Earlier this month, an elderly client of mine who is in his 80s — I’ll call him John — wasn’t feeling well, so he went to the emergency department of one of the local hospitals. Prior to going to the hospital, John had tested positive for the COVID-19 virus. In addition to the virus, he had other medical issues (comorbidities) that put him in the high-risk category for COVID patients.
In February of this year, I caught a virus that made me sicker than I’ve been in years. For the first few days after the virus hit me, I had a fever that raged at night and eased up during the day. I slept on the couch on pillows that were stacked to keep me in an inclined position. I had to do that because in addition to the fever, I was coughing up mucus and was unable to lay flat. For the first few nights, I also had nightmares that bordered on hallucinations.
Last week I wrote about my five-year-old grandson, Liam, who was scheduled to have open-heart surgery on Tuesday, October 13. At the end of my article, I asked for prayers for Liam. I’m happy to report that the surgery was successful. The surgeon was able to apply a patch that was a little larger than a dime to the hole in Liam’s heart, and after the surgery, Liam’s heart rhythm was normal, and he was placed in the intensive care unit.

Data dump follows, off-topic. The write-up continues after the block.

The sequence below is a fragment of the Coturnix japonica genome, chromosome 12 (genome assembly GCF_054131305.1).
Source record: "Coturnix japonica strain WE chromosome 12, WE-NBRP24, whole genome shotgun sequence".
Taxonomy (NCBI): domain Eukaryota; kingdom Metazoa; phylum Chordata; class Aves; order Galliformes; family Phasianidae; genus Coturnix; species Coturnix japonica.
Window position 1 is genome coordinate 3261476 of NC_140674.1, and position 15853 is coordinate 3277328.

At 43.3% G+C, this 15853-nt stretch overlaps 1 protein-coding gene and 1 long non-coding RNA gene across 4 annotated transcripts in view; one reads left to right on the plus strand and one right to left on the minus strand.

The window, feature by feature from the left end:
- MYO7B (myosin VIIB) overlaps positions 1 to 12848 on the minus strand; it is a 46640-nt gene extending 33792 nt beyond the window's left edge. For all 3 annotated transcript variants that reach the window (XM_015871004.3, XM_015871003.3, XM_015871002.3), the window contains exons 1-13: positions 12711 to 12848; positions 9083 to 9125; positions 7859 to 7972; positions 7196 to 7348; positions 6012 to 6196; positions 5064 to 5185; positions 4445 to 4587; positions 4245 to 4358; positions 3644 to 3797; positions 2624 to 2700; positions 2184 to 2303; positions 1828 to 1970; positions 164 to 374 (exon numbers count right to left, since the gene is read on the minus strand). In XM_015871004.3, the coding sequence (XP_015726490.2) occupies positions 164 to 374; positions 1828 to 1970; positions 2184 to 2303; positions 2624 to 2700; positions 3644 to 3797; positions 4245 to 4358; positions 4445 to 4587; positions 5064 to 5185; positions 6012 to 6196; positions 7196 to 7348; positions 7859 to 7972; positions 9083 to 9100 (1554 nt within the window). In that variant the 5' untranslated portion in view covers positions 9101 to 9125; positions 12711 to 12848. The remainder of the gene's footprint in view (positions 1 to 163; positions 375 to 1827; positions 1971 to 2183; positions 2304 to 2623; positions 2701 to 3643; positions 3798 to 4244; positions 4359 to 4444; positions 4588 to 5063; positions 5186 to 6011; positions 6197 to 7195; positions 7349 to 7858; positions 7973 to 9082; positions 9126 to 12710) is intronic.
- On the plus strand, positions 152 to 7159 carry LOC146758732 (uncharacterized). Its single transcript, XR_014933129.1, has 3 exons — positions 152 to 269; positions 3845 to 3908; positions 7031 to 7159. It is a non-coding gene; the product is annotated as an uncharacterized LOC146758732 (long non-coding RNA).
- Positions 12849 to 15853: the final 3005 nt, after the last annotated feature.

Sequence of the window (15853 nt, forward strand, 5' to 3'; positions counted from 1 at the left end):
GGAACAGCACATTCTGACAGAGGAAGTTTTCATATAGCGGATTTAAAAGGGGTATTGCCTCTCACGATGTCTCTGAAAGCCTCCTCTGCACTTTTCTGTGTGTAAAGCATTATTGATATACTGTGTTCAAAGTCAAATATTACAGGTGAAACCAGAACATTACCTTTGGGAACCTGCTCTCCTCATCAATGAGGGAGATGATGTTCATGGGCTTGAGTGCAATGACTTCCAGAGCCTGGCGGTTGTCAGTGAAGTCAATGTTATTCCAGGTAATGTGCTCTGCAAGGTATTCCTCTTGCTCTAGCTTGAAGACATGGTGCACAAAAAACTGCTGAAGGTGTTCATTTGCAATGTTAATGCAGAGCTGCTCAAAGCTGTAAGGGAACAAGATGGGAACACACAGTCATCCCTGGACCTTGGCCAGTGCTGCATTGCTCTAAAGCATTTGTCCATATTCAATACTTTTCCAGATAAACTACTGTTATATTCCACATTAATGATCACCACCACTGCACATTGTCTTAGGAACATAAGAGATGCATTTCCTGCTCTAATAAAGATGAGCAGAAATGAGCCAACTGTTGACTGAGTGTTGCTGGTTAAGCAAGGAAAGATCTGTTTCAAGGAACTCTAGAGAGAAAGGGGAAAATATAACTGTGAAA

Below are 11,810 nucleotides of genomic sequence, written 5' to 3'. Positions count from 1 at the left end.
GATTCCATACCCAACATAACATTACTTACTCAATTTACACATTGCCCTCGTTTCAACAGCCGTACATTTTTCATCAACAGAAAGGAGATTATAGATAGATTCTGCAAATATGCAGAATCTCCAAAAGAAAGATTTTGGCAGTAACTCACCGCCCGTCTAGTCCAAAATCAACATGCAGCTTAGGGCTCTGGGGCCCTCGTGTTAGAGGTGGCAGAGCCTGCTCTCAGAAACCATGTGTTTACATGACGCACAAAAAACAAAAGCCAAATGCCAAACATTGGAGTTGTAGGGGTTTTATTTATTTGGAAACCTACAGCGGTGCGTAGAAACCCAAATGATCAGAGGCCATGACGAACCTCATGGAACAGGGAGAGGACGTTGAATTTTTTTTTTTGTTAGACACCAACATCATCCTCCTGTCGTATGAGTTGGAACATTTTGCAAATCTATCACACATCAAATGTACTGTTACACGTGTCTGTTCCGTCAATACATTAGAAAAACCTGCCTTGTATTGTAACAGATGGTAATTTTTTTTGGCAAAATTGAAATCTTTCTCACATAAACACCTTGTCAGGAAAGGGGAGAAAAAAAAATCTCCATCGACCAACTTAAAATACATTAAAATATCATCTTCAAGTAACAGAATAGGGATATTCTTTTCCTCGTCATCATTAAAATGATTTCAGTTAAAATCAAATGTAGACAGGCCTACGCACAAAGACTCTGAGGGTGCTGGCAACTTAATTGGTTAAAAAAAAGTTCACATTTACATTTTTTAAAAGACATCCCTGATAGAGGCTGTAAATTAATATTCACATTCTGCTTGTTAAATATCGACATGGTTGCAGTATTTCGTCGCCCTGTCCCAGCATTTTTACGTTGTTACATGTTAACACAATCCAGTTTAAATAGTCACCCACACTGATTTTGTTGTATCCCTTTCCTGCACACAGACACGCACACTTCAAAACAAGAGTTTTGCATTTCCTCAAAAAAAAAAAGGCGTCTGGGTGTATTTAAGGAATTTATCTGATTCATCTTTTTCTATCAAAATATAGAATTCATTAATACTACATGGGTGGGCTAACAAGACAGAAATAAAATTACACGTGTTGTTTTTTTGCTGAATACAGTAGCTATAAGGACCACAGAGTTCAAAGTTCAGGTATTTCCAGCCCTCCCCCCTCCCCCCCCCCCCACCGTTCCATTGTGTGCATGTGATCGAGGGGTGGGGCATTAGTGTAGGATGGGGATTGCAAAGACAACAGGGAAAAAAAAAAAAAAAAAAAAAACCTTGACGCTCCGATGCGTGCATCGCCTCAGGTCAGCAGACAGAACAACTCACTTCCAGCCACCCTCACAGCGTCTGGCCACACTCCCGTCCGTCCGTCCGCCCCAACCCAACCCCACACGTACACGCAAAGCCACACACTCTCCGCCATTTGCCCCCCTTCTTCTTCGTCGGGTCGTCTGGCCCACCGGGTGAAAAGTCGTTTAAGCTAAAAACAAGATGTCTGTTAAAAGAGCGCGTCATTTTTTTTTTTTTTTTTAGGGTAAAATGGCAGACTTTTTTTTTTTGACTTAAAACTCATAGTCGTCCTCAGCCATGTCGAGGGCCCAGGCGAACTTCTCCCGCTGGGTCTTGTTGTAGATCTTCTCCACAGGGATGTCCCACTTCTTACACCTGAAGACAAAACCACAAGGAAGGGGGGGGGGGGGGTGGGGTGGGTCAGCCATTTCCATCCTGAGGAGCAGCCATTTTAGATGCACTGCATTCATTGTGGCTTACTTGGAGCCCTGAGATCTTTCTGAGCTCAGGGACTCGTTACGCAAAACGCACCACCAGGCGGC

In last week’s article, The Defiant Catholic Child, I wrote that in every large devout Catholic family there is at least one child who is difficult to handle and demands more attention than the other children. In my article, I called this type of child “the defiant Catholic child” and limited my discussion to children who grow up in normal, devout Catholic two-parent homes.
The recent riots have exposed a reality that those of us who are devout Catholics have always known to be true. What is that reality? That there is an epic battle that has been taking place since the beginning of time. While the battle has involved different types of weapons and different forms of communication, the participants in the battle have always had one thing in common — they have always been separated into two opposing camps.
There’s an emotional roller coaster that people have been on since March of this year. That’s when our country was locked down because of the COVID-19 virus. During the first couple of months of the lockdown, the roller coaster took people down into the depths of uncertainty and doubt. Then it seemed as though it was heading toward what appeared to be a light at the end of a tunnel. But last week, the roller coaster took a sharp turn and catapulted toward a new abyss of fear and uncertainty.